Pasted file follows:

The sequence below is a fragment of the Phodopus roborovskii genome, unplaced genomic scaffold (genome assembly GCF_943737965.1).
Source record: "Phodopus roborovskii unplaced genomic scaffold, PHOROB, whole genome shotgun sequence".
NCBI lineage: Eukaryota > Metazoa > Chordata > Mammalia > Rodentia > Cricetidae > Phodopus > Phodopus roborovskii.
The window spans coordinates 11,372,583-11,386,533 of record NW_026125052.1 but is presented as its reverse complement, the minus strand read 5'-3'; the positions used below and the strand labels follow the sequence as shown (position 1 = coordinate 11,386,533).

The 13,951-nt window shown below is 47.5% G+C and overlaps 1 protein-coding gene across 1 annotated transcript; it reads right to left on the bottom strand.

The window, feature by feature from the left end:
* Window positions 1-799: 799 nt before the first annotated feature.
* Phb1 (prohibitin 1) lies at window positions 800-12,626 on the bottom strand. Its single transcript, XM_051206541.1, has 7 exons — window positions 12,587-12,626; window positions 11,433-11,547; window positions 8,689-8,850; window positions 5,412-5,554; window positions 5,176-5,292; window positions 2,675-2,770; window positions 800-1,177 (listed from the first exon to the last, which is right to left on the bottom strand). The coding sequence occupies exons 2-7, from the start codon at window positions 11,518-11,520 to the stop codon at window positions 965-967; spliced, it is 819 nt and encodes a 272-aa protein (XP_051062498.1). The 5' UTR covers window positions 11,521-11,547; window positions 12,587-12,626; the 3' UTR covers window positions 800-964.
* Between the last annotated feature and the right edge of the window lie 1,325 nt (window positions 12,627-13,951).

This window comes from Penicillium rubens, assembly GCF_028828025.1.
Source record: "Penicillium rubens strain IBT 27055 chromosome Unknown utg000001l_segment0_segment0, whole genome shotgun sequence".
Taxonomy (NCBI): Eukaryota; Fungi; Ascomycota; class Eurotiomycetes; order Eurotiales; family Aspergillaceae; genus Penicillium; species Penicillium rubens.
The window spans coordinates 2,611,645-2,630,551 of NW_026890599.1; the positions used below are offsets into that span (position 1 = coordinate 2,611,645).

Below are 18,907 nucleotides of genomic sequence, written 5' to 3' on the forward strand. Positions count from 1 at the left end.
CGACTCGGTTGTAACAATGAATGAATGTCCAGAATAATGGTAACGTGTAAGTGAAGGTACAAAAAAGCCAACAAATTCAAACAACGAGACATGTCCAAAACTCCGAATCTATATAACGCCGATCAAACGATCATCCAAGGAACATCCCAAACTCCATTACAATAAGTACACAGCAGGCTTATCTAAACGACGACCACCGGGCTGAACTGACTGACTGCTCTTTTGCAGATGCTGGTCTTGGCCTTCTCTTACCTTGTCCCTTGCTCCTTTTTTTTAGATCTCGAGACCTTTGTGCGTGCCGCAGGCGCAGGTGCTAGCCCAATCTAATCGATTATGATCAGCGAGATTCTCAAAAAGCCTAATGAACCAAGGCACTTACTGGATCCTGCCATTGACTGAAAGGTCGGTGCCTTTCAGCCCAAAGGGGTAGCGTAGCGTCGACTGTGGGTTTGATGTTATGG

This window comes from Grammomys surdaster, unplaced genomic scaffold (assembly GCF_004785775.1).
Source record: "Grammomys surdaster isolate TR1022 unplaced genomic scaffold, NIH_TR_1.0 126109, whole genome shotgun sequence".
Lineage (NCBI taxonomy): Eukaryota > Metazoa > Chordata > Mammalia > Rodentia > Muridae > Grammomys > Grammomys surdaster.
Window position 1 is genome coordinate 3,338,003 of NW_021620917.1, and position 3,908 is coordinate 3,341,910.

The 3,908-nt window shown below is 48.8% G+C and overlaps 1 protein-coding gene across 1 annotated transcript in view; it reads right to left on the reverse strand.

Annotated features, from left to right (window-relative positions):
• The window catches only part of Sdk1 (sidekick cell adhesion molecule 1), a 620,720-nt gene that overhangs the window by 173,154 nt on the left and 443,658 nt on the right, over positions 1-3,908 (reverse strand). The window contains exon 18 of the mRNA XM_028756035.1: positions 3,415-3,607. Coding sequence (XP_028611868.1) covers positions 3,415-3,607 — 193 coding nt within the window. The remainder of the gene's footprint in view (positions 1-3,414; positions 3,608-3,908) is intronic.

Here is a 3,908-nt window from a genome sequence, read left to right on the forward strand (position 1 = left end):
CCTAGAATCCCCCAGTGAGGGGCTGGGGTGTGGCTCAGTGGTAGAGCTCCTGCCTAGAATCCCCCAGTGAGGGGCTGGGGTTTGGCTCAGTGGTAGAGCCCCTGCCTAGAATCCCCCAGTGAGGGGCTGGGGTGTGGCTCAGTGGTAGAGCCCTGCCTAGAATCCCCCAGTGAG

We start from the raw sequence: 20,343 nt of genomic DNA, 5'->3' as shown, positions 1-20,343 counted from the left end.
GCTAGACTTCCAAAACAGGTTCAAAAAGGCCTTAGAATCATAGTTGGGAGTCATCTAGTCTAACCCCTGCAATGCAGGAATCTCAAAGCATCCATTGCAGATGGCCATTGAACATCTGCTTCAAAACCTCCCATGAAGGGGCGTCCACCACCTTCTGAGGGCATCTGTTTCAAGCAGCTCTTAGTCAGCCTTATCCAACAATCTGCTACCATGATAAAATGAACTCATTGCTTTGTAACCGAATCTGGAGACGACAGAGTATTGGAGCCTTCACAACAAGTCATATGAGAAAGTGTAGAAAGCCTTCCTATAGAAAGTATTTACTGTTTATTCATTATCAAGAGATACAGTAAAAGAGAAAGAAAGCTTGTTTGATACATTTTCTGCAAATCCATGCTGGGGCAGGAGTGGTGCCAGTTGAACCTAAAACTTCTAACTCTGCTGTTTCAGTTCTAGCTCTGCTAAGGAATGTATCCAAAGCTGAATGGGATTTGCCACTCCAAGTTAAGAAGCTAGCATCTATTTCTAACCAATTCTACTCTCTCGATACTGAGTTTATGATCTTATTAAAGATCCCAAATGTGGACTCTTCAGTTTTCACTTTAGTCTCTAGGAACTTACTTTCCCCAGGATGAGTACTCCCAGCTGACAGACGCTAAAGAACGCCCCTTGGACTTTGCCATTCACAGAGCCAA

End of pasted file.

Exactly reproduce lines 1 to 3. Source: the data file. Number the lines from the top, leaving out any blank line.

The sequence below is a fragment of the Phodopus roborovskii genome, unplaced genomic scaffold (genome assembly GCF_943737965.1).
Source record: "Phodopus roborovskii unplaced genomic scaffold, PHOROB, whole genome shotgun sequence".
NCBI lineage: Eukaryota > Metazoa > Chordata > Mammalia > Rodentia > Cricetidae > Phodopus > Phodopus roborovskii.